A missing tooth can affect a person’s bite, speech, appearance and eating choices. The remaining teeth, which now have to compensate for the missing ones, may wear out prematurely, or be damaged or lost. The natural consequence of missing teeth is deteriorating bone. Generally, people will lose 25% of their supporting bone structure within the first year after tooth loss. Dental implants are a great option because they are designed to provide a foundation for replacement teeth that look, feel and function like natural teeth.

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Bone Grafting

What is Bone Grafting?

Over a period of time, the jawbone associated with missing teeth slowly disappears or atrophies. This often leaves inadequate bone for the placement of dental implants or the proper fitting of a denture. To help correct or prevent this situation from occurring, a bone graft can be placed. Bone grafting is a surgical procedure that replaces missing bone with a variety of different materials, depending on each patient’s situation. This material not only replaces missing bone but helps your body re-grow lost bone. This new bone growth strengthens the grafted area by forming a bridge between your existing bone and the graft. Over time the newly formed bone will replace much of the grafted material. When necessary, a membrane may be placed over the bone graft site. This membrane further encourages new bone to grow and also prevents scar tissue around the site. Generally, after three to four months, the bone graft is completely healed and a new denture can be made or dental implants can be placed.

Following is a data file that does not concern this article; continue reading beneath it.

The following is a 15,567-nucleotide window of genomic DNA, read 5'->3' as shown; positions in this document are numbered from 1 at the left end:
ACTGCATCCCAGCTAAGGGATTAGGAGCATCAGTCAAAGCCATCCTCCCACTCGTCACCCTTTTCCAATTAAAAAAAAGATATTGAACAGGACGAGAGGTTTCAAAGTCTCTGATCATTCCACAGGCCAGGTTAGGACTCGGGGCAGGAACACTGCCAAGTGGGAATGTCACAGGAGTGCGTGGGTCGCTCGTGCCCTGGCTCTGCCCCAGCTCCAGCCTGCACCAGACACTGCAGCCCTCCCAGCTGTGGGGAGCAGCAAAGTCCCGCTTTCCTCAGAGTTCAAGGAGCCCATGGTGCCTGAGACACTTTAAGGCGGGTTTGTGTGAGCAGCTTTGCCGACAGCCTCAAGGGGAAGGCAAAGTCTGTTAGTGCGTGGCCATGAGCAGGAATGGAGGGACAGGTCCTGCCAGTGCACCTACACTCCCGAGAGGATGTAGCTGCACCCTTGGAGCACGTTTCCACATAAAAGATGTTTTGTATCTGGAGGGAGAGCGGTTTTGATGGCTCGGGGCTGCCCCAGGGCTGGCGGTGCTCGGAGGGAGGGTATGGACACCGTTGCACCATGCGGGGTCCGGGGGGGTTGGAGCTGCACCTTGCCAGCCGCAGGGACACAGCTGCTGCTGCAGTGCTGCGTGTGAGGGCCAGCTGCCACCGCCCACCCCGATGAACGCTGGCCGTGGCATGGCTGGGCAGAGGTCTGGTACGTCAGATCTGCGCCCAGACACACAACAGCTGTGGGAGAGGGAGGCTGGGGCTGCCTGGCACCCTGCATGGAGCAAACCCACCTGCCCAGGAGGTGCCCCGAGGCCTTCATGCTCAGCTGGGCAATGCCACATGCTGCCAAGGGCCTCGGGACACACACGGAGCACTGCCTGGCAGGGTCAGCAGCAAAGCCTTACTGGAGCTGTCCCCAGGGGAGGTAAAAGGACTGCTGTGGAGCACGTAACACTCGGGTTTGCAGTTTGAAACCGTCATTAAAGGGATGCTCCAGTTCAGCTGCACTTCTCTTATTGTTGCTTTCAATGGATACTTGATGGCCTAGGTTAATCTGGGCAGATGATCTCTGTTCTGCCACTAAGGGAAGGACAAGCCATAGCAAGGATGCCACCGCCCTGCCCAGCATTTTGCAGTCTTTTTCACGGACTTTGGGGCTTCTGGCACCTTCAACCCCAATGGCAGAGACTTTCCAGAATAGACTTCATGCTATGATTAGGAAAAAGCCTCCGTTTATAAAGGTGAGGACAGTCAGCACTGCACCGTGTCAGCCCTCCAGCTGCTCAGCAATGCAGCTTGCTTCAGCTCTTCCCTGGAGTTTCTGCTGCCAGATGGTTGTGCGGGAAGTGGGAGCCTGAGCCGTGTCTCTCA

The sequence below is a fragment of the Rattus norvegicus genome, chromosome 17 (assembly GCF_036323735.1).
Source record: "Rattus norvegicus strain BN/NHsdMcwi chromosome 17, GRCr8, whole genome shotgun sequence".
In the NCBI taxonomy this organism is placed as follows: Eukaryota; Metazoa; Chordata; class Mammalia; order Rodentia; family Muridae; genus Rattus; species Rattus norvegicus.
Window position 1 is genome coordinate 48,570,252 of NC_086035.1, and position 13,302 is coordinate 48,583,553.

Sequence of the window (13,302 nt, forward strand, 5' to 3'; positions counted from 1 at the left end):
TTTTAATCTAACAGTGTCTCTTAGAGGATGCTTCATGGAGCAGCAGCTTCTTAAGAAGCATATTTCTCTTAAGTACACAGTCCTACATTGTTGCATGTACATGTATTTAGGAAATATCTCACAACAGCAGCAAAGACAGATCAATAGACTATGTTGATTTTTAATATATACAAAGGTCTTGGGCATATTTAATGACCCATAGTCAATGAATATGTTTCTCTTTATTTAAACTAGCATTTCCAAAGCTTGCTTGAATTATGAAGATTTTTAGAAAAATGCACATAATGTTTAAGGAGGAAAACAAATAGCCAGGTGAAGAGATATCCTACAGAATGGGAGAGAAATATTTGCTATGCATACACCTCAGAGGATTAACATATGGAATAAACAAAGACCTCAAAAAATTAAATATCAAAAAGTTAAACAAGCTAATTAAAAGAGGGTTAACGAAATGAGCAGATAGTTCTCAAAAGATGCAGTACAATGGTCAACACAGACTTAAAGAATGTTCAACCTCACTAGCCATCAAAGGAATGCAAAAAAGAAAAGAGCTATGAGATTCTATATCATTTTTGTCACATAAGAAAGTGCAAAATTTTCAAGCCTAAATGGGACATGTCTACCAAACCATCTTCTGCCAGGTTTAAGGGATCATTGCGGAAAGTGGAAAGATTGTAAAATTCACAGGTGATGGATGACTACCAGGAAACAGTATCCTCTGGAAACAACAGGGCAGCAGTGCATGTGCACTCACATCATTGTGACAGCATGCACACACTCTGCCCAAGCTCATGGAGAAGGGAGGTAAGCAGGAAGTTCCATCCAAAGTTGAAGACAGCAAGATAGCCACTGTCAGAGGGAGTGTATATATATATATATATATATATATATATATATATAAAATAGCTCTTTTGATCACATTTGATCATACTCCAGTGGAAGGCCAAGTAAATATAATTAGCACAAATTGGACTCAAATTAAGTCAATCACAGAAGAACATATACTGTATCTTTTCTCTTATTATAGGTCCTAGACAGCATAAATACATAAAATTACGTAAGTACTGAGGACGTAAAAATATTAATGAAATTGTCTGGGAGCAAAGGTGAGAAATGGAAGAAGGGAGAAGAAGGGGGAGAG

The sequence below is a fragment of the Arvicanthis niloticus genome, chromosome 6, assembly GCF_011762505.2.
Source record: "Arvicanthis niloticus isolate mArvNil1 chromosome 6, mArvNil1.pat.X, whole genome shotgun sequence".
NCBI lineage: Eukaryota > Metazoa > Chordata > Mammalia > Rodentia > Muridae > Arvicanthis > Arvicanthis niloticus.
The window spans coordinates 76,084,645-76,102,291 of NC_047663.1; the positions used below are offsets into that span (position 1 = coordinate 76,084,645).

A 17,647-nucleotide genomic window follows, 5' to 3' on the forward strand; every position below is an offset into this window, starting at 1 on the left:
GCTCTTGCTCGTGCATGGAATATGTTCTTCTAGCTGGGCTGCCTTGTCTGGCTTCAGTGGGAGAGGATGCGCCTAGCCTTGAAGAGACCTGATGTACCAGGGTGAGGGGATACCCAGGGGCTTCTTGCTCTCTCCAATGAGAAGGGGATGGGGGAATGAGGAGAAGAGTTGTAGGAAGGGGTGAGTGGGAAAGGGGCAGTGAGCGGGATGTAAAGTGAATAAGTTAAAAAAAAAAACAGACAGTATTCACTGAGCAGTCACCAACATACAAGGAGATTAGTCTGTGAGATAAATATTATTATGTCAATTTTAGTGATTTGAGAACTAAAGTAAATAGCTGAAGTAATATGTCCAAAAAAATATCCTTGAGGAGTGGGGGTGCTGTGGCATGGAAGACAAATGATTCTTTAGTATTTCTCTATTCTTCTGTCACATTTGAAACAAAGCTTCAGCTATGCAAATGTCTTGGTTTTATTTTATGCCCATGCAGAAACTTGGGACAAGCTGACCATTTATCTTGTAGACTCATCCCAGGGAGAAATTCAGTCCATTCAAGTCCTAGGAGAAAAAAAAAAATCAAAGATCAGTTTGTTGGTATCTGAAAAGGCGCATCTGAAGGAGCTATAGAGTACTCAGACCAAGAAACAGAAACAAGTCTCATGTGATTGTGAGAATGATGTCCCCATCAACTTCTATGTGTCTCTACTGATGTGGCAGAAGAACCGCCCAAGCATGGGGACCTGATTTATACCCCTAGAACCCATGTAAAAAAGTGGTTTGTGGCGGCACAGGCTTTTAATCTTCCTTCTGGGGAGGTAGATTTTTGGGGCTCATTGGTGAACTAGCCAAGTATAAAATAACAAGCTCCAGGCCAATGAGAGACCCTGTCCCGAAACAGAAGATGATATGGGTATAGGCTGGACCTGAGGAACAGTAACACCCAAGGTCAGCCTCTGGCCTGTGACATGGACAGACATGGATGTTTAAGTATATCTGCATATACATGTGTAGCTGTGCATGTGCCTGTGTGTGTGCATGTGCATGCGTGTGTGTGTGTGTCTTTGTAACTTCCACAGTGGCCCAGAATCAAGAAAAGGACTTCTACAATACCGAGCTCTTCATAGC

Bone Grafting makes a stable foundation for Dental Implants by Oral Surgeon in Greensboro NC

Why is a Bone Graft Needed?

Bone grafts are needed when a part of your body is missing bone. The missing portion of bone is called a “bony defect”. Bone grafts are used to correct bony defects in the mouth such as: defects which occur following tooth extraction; a generalized decrease in quantity of jaw bone from trauma or long-term tooth loss; defects surrounding dental implants; defects in the wall of bone separating the sinus cavity and the mouth. When a maxillary sinus defect is corrected this procedure is called a sinus lift.